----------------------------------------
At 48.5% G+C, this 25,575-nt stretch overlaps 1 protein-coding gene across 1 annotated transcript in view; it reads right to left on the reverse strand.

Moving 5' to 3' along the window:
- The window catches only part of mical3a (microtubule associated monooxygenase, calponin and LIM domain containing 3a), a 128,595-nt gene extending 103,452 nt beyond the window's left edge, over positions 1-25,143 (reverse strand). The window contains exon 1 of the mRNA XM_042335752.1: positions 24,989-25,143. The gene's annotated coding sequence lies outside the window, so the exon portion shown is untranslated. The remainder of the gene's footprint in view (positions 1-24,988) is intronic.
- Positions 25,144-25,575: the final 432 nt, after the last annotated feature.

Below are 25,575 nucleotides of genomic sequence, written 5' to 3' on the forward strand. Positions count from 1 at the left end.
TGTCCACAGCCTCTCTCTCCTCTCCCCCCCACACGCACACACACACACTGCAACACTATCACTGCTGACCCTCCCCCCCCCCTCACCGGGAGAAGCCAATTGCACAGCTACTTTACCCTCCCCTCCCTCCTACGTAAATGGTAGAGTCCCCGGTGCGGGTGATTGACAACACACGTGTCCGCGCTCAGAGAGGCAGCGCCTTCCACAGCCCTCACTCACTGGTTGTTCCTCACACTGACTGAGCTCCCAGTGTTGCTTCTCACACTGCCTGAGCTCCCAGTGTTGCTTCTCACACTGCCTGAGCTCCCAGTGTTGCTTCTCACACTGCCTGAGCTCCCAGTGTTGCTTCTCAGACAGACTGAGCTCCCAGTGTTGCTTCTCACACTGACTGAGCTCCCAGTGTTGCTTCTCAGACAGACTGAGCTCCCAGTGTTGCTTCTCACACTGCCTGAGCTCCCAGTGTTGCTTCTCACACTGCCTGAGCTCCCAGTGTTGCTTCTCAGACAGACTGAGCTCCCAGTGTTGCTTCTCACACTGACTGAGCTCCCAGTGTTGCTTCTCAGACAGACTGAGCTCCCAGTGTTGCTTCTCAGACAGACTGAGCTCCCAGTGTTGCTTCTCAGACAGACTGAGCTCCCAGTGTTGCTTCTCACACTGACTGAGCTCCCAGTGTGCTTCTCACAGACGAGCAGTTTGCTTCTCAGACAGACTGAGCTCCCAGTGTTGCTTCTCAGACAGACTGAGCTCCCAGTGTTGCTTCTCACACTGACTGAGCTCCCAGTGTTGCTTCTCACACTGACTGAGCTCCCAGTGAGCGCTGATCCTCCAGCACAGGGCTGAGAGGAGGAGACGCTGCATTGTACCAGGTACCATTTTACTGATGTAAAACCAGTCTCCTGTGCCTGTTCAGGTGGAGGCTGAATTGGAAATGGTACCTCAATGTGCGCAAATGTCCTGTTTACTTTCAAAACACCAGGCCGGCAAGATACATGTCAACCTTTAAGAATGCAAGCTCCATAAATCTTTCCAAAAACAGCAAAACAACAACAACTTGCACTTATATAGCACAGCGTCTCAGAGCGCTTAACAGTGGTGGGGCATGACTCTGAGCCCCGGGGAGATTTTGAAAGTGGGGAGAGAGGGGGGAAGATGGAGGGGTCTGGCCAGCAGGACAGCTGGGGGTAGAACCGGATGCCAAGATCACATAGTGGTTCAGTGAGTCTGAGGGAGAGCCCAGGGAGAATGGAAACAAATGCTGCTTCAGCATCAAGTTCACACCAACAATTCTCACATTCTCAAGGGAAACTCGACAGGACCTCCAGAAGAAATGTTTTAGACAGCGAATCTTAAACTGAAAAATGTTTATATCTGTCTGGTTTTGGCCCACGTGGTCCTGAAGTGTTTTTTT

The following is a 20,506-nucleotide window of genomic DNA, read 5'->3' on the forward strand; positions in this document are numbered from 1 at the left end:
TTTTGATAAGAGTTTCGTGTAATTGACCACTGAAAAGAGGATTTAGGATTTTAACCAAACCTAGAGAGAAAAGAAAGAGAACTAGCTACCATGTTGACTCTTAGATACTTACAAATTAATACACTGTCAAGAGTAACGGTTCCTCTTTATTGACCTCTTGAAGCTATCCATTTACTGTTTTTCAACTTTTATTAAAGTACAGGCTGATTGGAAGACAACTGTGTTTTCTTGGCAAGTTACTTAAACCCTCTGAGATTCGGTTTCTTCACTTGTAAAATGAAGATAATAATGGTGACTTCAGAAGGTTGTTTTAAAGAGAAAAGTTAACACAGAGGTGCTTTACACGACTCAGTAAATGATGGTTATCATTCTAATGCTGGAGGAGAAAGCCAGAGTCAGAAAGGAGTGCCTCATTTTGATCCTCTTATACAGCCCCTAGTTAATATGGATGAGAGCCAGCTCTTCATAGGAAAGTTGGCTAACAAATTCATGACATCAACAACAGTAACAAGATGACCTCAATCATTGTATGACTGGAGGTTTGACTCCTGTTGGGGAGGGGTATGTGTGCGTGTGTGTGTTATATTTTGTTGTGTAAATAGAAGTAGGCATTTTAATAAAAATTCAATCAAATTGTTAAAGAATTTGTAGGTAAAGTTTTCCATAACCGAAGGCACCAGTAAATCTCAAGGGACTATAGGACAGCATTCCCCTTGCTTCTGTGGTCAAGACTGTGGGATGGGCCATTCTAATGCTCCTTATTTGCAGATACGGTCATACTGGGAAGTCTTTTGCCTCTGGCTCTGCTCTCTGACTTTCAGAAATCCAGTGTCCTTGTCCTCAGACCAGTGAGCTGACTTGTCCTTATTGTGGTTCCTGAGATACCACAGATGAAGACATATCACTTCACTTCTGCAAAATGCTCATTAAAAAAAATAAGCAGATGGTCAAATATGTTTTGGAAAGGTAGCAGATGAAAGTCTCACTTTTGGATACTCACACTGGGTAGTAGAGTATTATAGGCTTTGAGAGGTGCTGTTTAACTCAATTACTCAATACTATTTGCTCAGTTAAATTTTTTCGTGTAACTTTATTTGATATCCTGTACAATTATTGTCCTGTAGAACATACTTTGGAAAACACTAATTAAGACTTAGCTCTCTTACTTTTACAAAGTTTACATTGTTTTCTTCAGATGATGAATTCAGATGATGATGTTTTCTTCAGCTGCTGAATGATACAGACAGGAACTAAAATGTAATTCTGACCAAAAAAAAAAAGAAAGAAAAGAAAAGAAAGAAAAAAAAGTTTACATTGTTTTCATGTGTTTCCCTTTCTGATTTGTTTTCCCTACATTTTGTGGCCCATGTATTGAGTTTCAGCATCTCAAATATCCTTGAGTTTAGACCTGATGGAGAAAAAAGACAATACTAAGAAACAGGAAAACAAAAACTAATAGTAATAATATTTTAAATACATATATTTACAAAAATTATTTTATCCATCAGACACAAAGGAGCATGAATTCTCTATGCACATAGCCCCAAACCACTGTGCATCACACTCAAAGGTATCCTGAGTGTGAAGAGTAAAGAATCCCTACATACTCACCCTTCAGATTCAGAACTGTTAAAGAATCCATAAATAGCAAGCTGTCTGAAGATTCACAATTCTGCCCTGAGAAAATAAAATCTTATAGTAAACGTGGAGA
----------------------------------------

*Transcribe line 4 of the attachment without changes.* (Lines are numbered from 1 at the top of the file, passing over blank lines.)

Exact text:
- Positions 25,144-25,575: the final 432 nt, after the last annotated feature.